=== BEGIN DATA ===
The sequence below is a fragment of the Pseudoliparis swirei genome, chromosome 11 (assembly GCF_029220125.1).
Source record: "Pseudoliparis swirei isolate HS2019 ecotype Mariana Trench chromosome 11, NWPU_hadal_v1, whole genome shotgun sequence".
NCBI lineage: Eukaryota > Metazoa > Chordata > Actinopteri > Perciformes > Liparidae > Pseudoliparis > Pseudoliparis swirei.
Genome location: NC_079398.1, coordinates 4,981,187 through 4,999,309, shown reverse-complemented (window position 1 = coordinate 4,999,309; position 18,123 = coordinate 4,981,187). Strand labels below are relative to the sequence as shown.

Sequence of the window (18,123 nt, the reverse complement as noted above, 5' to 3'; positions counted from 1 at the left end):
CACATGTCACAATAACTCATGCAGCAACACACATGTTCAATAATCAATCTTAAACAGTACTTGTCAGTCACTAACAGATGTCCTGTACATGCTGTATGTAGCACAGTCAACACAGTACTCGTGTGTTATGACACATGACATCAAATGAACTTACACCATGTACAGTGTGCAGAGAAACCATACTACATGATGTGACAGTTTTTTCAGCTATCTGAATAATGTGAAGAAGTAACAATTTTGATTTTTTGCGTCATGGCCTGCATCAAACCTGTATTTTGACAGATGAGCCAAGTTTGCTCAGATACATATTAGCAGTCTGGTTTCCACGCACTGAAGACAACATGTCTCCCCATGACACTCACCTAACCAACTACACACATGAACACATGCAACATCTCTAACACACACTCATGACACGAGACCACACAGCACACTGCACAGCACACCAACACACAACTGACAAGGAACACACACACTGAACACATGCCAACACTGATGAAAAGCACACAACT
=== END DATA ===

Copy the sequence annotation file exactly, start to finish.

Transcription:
The sequence below is a fragment of the Pseudoliparis swirei genome, chromosome 11 (assembly GCF_029220125.1).
Source record: "Pseudoliparis swirei isolate HS2019 ecotype Mariana Trench chromosome 11, NWPU_hadal_v1, whole genome shotgun sequence".
NCBI lineage: Eukaryota > Metazoa > Chordata > Actinopteri > Perciformes > Liparidae > Pseudoliparis > Pseudoliparis swirei.
Genome location: NC_079398.1, coordinates 4,981,187 through 4,999,309, shown reverse-complemented (window position 1 = coordinate 4,999,309; position 18,123 = coordinate 4,981,187). Strand labels below are relative to the sequence as shown.

Sequence of the window (18,123 nt, the reverse complement as noted above, 5' to 3'; positions counted from 1 at the left end):
CACATGTCACAATAACTCATGCAGCAACACACATGTTCAATAATCAATCTTAAACAGTACTTGTCAGTCACTAACAGATGTCCTGTACATGCTGTATGTAGCACAGTCAACACAGTACTCGTGTGTTATGACACATGACATCAAATGAACTTACACCATGTACAGTGTGCAGAGAAACCATACTACATGATGTGACAGTTTTTTCAGCTATCTGAATAATGTGAAGAAGTAACAATTTTGATTTTTTGCGTCATGGCCTGCATCAAACCTGTATTTTGACAGATGAGCCAAGTTTGCTCAGATACATATTAGCAGTCTGGTTTCCACGCACTGAAGACAACATGTCTCCCCATGACACTCACCTAACCAACTACACACATGAACACATGCAACATCTCTAACACACACTCATGACACGAGACCACACAGCACACTGCACAGCACACCAACACACAACTGACAAGGAACACACACACTGAACACATGCCAACACTGATGAAAAGCACACAACT